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Cannabis on the agenda as UK official visits Bermuda this week

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Paul Candler, the director of the Overseas Territories at the UK Foreign, Commonwealth and Development Office (File photograph)

Talks on the Government’s stalled bid to get its controversial cannabis plans into law will be held with a senior British official this week.

Paul Candler, the director of Overseas Territories at the UK Foreign, Commonwealth and Development Office, is travelling to the island for discussions.

Referring to the constitutional stand-off over the push by David Burt, the Premier, to legalise consumption and production of cannabis, a government spokesman told The Royal Gazette that Mr Candler would be in Bermuda this week “for meetings, and the matter will form part of those discussions”.

In what was widely seen as a compromise move, Rena Lalgie, the Governor, reserved giving assent to the Cannabis Licensing Bill last week rather than refuse it outright at this stage.

However, the sensitive issue could trigger a constitutional crisis.

The Governor said that the legislation contravened international treaty obligations undertaken by Bermuda and the UK and urged talks between Hamilton and London to find a way forward on the emotive issue.

David Burt, the Premier (File photograph)

The response from David Burt, the Premier, has been noticeably muted. Previously, he insisted that failure for the Bill to become law would “destroy” the island’s relationship with the UK.

The spokesman confirmed that the Governor’s letter on the Cannabis Licensing Bill was received by the Government last Thursday, the same day it was made public.

Mr Candler’s previous roles in the British civil service have included director of international, rights and constitutional policy at the Ministry of Justice.

His responsibilities there included overseeing the British Government’s relations with the Crown Dependencies of Jersey, Guernsey and the Isle of Man, and supporting the justice systems of the Overseas Territories.

The Governor said that the Cannabis Licensing Act 2022 appeared to her to be “inconsistent” with what she understood to be obligations held by Britain and Bermuda under UN Conventions, but she appeared to be sympathetic to the aims of the legislation.

Ms Lalgie stated that she had “no choice” but to reserve assent for the Bill and to notify British foreign secretary Liz Truss on the matter.

The Governor said: “I hope that Bermudian officials will work together with British officials to find a way forward – one that does not result in life-changing criminal records for users of small amounts of cannabis and unlocks commercial opportunities, while maintaining Bermuda’s excellent reputation for upholding the rule of law.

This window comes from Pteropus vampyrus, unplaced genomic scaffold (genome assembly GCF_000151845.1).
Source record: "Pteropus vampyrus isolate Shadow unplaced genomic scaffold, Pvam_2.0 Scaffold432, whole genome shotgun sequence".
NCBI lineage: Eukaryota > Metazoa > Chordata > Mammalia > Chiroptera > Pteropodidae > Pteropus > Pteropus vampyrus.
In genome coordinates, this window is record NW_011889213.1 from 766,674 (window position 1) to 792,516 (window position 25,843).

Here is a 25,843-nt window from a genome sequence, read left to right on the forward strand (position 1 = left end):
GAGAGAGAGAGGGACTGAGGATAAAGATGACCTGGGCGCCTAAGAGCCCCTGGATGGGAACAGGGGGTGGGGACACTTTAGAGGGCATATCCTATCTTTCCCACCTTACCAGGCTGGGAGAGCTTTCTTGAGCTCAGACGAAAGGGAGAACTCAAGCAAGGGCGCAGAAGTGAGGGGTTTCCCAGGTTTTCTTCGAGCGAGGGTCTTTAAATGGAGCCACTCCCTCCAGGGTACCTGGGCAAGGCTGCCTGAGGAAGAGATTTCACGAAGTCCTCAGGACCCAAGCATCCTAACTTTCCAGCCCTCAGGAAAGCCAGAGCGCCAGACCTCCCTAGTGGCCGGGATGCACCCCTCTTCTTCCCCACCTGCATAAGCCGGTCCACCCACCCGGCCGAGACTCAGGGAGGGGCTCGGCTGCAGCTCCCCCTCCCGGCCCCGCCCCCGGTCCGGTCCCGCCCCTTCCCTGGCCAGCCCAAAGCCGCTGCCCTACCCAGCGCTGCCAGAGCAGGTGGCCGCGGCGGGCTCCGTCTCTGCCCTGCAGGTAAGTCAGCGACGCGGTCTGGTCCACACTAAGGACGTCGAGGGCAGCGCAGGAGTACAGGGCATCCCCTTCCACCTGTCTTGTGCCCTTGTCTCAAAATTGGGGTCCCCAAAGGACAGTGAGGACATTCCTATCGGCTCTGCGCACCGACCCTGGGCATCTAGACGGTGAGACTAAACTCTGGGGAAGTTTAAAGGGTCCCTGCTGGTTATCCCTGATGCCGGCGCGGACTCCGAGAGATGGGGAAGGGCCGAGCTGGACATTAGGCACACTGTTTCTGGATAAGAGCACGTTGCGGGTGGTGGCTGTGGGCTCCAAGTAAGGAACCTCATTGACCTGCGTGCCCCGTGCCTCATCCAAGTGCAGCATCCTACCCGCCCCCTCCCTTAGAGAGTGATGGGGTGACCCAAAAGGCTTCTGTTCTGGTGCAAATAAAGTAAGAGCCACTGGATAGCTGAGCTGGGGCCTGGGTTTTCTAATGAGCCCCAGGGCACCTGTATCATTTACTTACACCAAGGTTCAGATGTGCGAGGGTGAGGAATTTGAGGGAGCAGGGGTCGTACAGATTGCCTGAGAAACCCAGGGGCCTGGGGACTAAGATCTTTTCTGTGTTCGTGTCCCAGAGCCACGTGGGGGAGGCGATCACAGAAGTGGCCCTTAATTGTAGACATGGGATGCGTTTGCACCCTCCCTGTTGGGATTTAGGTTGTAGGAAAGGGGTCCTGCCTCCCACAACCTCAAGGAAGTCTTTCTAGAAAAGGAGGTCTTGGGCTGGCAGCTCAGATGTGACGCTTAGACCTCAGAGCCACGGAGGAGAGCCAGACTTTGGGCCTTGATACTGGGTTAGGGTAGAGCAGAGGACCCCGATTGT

“The UK has supported, and is currently assisting, some of the Crown Dependencies and other Overseas Territories to develop a way which is compliant with the relevant conventions.”

There was a delay of more than a month between the Cannabis Licensing Act passing through Parliament on March 30 and being sent to the Governor for consideration.

Craig Cannonier, a former premier in the One Bermuda Alliance government, insisted that the time lag was “unusual” and suggested it may have been caused by behind-the-scenes communications on the issue between the Government and Downing Street.

The OBA has accused the Progressive Labour Party of using the bid for liberalisation of cannabis laws as a “smokescreen” for a push towards independence.

After being rejected by the Senate last year, the Bill returned to Parliament in February and passed the House of Assembly by a vote of 18-6.

Forty per cent of the PLP’s House of Assembly contingent – 12 MPs – failed to vote for the Bill, although some of them were overseas at the time.

Then the legislation tied in the Senate 5-5, but the Upper House no longer had the power to block it.

Mr Burt has previously said: “If Her Majesty’s representative in Bermuda does not give assent to something that has been passed lawfully and legally under this local government, this will destroy the relationship we had with the United Kingdom.”

The Government admitted last year that its cannabis plans went beyond the limits of international conventions on drugs, which Britain has signed up to, and that the legislation was not in line with Britain’s obligations under the UN’s 1961 Single Convention on Narcotic Drugs.

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Published May 18, 2022 at 7:49 am (Updated May 19, 2022 at 9:07 am)

Cannabis on the agenda as UK official visits Bermuda this week

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